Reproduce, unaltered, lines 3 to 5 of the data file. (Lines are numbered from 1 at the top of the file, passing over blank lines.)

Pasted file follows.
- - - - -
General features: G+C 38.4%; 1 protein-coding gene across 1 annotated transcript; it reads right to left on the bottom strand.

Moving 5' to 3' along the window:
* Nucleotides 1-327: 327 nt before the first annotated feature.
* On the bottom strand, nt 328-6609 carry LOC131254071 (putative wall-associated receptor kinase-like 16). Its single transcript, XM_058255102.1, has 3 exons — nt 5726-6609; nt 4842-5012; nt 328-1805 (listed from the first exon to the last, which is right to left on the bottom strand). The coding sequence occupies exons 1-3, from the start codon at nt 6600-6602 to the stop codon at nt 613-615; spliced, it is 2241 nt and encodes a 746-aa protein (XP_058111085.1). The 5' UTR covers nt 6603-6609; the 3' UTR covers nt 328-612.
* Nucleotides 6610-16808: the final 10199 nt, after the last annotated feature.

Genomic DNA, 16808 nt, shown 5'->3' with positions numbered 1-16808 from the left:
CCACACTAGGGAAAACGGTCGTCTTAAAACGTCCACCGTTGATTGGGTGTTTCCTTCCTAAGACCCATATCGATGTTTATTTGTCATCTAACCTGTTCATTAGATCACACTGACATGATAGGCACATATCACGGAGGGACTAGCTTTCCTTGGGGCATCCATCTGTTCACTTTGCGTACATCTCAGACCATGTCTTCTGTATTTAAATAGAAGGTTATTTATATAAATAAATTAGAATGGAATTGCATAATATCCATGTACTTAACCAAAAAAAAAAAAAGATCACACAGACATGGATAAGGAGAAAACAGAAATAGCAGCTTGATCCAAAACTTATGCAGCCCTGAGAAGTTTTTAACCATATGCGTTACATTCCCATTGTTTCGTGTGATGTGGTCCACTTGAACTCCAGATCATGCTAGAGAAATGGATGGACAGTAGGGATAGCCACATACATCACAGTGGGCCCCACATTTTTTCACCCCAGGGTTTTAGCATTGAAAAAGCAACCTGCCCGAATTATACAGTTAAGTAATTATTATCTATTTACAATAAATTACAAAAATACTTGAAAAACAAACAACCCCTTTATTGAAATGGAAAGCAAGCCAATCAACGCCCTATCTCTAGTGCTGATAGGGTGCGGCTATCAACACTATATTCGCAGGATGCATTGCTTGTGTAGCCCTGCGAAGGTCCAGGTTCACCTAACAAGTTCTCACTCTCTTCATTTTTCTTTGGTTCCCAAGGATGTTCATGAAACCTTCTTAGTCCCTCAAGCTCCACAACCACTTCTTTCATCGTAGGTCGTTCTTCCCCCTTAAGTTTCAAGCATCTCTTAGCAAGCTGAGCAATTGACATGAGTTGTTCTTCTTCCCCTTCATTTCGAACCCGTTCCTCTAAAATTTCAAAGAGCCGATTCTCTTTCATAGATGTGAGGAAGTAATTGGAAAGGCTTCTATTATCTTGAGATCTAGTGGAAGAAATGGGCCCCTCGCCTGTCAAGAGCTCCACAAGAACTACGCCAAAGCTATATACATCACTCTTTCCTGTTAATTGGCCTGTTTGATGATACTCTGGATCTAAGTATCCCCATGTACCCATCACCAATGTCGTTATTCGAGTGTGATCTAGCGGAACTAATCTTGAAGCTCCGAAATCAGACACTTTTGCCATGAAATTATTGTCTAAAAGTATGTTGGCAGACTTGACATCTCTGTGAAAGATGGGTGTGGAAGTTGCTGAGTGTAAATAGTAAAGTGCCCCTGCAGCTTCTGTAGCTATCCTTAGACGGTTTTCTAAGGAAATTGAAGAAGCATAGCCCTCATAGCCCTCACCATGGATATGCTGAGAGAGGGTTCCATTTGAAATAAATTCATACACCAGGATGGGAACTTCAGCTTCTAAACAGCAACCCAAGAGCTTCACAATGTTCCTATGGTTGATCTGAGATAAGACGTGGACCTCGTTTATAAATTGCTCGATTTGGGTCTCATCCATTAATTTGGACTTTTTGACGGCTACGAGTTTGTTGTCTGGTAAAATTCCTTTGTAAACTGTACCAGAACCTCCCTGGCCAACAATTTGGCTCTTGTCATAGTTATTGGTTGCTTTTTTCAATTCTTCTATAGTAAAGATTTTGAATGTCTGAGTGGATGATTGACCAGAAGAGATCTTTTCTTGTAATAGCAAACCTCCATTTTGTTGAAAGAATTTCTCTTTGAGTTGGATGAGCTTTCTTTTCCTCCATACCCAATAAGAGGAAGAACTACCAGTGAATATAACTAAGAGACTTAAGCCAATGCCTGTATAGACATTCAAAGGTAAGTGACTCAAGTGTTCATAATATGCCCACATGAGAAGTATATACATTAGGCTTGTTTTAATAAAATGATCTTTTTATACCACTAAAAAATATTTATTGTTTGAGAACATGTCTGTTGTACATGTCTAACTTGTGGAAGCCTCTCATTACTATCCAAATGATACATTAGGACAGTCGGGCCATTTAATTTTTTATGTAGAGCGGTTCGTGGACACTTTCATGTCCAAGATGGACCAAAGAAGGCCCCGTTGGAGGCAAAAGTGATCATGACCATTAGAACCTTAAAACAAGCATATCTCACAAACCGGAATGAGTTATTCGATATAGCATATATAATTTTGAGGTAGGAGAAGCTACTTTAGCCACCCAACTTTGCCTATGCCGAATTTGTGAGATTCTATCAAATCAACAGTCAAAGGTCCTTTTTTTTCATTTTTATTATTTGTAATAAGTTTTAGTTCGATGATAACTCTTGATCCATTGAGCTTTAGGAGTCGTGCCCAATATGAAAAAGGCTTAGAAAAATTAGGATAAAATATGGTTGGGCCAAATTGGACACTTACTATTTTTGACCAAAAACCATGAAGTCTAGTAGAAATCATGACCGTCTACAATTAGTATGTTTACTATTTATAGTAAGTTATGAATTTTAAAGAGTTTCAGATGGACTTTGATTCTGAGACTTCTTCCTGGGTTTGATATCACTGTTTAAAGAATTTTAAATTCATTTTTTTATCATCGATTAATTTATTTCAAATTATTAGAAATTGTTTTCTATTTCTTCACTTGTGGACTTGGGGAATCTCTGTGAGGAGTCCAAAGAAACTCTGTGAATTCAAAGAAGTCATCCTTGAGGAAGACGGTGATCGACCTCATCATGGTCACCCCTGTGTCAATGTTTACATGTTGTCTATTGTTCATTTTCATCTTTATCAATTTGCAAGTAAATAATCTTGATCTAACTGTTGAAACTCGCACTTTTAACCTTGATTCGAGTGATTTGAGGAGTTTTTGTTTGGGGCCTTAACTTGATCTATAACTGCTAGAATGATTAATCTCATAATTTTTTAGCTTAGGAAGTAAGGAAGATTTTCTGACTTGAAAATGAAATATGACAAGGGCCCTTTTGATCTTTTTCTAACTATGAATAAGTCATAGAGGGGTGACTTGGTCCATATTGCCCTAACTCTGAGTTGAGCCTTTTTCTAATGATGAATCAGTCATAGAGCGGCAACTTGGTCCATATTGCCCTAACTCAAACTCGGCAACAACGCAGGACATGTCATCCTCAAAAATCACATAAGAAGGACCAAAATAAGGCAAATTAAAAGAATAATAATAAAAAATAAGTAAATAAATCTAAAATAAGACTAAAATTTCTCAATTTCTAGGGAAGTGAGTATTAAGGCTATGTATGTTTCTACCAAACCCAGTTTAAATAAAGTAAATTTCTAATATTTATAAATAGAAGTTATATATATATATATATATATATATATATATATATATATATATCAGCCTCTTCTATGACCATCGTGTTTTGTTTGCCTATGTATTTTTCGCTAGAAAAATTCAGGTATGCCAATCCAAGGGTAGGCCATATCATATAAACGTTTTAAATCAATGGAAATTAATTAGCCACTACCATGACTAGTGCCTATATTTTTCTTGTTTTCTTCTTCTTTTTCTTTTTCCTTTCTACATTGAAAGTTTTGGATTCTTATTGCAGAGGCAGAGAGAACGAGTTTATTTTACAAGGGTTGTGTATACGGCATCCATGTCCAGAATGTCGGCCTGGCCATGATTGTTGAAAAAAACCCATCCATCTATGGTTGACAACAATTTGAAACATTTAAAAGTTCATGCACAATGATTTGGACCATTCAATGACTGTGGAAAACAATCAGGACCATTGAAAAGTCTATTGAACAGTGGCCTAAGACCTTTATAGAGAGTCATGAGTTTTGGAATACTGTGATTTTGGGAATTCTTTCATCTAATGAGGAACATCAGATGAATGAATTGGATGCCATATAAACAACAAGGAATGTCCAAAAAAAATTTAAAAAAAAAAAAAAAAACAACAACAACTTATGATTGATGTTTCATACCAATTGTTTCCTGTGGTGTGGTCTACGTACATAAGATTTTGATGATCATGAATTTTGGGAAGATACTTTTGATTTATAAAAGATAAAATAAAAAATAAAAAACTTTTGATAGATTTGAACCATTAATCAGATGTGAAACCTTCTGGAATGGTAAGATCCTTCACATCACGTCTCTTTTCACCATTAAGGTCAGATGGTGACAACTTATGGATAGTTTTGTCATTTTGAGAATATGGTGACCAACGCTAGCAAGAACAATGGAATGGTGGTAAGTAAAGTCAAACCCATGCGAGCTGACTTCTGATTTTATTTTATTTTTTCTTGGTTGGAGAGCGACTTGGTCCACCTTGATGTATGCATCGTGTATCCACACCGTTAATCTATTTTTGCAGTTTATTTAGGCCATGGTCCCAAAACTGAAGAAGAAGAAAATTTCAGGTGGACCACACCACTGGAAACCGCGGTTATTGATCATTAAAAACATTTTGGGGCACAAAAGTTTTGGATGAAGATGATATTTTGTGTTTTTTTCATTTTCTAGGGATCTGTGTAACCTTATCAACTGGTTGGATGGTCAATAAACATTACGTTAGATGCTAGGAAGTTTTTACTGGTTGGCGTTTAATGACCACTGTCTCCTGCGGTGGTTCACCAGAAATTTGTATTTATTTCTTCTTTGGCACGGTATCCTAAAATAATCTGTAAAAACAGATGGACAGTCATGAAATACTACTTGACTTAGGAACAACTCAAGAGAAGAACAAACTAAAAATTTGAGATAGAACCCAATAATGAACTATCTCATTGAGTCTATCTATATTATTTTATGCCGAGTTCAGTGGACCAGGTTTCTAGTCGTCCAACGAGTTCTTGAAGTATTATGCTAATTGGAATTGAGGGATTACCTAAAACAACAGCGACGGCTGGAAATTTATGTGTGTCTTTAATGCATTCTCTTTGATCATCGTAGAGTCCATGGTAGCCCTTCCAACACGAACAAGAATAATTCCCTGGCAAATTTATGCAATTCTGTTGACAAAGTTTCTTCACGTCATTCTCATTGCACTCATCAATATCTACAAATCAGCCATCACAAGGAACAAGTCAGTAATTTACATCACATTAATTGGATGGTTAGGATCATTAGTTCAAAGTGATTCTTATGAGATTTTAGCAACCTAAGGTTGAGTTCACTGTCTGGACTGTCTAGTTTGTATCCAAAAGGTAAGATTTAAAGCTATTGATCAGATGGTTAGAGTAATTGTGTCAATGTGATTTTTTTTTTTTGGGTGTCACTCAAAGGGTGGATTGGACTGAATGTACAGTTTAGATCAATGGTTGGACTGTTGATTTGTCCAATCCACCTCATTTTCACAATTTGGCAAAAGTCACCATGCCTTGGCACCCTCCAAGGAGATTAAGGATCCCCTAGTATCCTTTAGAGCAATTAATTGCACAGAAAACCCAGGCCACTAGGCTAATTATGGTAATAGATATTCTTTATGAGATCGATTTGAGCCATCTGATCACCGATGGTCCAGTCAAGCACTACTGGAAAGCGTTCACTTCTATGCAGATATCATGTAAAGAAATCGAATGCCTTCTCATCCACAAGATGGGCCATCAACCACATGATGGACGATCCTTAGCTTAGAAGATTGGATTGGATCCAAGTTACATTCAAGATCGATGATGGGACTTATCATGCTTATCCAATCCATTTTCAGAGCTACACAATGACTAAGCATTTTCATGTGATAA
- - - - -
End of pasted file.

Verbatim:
* Nucleotides 1-327: 327 nt before the first annotated feature.
* On the bottom strand, nt 328-6609 carry LOC131254071 (putative wall-associated receptor kinase-like 16). Its single transcript, XM_058255102.1, has 3 exons — nt 5726-6609; nt 4842-5012; nt 328-1805 (listed from the first exon to the last, which is right to left on the bottom strand). The coding sequence occupies exons 1-3, from the start codon at nt 6600-6602 to the stop codon at nt 613-615; spliced, it is 2241 nt and encodes a 746-aa protein (XP_058111085.1). The 5' UTR covers nt 6603-6609; the 3' UTR covers nt 328-612.
* Nucleotides 6610-16808: the final 10199 nt, after the last annotated feature.